goes according to plan. Although, it is still unclear how 2020 will turn out for exploration plans in Somalia, Madagascar and Namibia. In Somalia, the deepwater bidding round that opened in July 2019 remains suspended because of a maritime dispute with neighboring Kenya. Similar suspension was also announced in Madagascar for the 2018 licensing round while things have gone a bit quiet in Namibia despite individual progress for specific international oil companies. December 2018, French oil company Total has made a significant gas condensate discovery at the Brulpadda prospect on Block 11B/12B offshore South Africa using the Deepsea Stavanger drilling rig.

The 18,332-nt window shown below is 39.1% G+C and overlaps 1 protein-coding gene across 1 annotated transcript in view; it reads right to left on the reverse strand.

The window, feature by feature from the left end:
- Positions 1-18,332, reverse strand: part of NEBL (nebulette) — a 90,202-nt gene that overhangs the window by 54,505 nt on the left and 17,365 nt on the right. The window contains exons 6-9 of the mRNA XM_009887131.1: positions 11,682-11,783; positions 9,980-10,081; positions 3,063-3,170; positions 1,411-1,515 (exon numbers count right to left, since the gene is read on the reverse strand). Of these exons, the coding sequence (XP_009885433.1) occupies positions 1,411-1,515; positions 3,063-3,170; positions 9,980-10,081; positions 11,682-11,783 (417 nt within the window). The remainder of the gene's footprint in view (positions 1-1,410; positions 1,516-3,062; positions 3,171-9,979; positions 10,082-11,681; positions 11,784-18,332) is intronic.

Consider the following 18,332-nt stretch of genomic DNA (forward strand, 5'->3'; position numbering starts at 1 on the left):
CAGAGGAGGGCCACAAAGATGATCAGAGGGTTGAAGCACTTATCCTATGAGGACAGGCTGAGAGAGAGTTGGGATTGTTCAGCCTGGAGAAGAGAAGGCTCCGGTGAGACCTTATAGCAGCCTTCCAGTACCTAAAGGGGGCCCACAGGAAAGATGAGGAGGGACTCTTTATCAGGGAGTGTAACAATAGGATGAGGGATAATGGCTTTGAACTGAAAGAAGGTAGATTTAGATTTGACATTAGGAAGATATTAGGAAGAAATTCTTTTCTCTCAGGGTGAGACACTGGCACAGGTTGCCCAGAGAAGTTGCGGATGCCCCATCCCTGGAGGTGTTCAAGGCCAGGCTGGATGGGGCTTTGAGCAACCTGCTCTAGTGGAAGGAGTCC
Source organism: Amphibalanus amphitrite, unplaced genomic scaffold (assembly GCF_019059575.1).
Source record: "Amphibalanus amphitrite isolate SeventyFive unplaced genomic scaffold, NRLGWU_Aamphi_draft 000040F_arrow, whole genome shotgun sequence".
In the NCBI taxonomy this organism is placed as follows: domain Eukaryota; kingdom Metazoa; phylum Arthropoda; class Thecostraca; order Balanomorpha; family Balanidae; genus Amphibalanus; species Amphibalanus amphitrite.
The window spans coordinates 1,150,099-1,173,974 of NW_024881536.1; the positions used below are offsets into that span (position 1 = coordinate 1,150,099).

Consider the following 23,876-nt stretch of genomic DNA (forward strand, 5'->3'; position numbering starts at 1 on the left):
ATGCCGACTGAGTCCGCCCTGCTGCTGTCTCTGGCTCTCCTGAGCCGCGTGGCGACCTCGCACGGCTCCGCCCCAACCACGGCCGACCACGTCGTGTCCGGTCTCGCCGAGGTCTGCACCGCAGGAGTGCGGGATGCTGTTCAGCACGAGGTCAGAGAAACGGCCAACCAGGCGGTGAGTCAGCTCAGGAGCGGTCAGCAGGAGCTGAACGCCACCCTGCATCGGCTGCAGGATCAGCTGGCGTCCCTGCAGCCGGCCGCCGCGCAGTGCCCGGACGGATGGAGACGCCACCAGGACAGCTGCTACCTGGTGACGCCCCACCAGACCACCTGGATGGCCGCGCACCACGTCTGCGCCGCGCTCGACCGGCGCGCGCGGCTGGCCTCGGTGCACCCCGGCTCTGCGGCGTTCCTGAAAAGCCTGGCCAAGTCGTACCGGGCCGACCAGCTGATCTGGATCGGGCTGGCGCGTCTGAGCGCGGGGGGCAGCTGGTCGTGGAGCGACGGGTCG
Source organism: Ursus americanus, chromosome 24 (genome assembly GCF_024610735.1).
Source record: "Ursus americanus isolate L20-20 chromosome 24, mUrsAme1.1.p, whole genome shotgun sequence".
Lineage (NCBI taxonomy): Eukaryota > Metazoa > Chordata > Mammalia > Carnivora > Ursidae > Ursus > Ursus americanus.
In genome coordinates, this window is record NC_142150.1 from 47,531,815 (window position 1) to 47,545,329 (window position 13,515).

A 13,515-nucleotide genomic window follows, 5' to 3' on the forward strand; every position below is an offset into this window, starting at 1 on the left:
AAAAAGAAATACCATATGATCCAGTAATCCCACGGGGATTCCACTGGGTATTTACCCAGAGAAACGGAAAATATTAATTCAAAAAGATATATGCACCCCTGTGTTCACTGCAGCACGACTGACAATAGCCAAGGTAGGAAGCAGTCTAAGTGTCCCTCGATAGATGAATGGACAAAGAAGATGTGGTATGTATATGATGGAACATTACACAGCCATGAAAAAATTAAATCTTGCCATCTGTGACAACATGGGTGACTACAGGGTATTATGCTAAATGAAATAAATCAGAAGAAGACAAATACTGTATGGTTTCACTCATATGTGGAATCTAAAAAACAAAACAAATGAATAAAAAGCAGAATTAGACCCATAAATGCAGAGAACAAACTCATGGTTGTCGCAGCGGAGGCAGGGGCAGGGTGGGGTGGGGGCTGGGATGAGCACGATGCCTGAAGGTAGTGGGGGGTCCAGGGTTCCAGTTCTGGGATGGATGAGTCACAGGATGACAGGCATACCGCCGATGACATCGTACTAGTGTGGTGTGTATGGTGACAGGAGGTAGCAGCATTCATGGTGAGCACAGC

The results of the well as announced by Africa Energy Corp., which holds a 4.9% effective interest in the Exploration Right for Block 11B/12B, the block covers an area of 19,000 square kilometers with water depths ranging from 200 to 1,800 meters and is located in the Outeniqua Basin 175 kilometers off the southern coast of South Africa. Despite the noted delays and hiccups in finalizing licensing rounds across Africa, the region looks forward to ride on the already achieved progress to attract adequate investment in harnessing the continent’s proven respectively. Currently, Africa’s oil and gas production is estimated to be 8.1 million bbl/d and 7.95 tcf which is an equivalent of 8.7% and 7.1% of global production respectively. oil and gas reserves estimated at 126.5 billion barrels (bbl) and 487.8 trillion cubic feet (TCF) respectively